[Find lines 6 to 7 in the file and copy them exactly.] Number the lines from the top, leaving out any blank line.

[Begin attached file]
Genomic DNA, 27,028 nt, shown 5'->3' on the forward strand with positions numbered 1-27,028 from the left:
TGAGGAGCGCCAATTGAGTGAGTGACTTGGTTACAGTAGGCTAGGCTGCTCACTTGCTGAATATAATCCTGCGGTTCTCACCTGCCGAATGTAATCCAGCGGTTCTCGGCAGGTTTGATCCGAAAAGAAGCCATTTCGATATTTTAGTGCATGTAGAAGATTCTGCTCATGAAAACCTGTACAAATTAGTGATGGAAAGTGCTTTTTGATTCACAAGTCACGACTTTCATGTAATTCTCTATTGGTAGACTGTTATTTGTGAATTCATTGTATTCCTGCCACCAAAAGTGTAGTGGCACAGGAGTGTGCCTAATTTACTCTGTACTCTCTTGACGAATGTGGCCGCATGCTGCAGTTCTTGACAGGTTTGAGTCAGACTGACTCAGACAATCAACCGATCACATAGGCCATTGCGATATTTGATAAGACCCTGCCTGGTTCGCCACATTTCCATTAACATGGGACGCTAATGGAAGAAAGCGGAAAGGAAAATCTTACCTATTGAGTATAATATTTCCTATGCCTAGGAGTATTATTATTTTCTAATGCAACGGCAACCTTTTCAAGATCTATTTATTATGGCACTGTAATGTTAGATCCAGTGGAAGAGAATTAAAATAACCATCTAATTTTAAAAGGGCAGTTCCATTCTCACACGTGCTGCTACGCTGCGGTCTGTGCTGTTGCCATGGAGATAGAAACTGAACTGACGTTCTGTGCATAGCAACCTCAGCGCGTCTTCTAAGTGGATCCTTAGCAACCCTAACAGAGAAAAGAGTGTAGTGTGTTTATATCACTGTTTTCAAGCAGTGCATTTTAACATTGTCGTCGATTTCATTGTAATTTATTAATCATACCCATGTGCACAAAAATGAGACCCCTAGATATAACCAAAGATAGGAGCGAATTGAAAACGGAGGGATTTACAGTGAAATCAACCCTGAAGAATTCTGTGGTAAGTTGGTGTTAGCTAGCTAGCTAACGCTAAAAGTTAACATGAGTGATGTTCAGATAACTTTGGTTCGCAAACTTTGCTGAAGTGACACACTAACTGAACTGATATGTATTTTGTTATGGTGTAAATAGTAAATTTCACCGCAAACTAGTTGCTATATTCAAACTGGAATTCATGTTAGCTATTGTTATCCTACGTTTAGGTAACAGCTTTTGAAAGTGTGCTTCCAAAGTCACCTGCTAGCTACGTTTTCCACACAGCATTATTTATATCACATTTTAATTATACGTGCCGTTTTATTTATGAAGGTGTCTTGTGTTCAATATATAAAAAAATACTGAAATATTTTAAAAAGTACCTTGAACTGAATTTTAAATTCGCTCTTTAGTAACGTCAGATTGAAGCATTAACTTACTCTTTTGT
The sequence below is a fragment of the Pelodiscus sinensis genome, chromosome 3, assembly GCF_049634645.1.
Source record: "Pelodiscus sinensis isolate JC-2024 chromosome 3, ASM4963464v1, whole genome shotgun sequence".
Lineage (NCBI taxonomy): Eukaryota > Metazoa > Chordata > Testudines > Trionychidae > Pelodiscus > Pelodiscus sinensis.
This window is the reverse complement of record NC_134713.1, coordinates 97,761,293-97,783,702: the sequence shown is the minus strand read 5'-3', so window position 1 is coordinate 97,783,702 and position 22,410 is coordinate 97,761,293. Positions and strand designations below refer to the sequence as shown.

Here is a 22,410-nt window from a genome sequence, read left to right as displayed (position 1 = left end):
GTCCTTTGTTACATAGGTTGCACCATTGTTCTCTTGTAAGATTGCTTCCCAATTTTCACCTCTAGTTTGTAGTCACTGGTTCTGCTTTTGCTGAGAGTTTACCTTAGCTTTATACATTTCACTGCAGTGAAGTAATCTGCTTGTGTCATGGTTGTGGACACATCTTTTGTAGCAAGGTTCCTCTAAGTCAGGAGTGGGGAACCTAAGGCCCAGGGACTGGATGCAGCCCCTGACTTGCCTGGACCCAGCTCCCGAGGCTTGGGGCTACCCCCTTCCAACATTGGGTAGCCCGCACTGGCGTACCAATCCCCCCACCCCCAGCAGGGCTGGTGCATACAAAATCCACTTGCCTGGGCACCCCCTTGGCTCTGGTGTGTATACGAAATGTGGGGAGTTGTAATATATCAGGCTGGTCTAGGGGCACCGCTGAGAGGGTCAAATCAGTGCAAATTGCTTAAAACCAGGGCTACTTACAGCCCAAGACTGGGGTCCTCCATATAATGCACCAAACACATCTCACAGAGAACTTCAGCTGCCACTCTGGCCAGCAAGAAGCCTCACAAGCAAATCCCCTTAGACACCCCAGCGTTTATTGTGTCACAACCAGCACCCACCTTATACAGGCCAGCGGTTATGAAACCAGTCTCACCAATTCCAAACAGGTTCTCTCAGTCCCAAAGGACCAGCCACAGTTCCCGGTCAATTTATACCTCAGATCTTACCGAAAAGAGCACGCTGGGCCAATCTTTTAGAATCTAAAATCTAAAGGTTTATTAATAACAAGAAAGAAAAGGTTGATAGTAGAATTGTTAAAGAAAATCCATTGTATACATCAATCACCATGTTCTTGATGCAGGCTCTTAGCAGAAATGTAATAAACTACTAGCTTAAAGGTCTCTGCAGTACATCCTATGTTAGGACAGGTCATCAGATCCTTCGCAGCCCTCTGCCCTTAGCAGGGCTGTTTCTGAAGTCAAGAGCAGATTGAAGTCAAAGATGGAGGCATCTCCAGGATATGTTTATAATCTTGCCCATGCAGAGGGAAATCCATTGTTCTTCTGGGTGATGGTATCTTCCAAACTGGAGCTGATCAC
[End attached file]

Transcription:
This window is the reverse complement of record NC_134713.1, coordinates 97,761,293-97,783,702: the sequence shown is the minus strand read 5'-3', so window position 1 is coordinate 97,783,702 and position 22,410 is coordinate 97,761,293. Positions and strand designations below refer to the sequence as shown.

Here is a 22,410-nt window from a genome sequence, read left to right as displayed (position 1 = left end):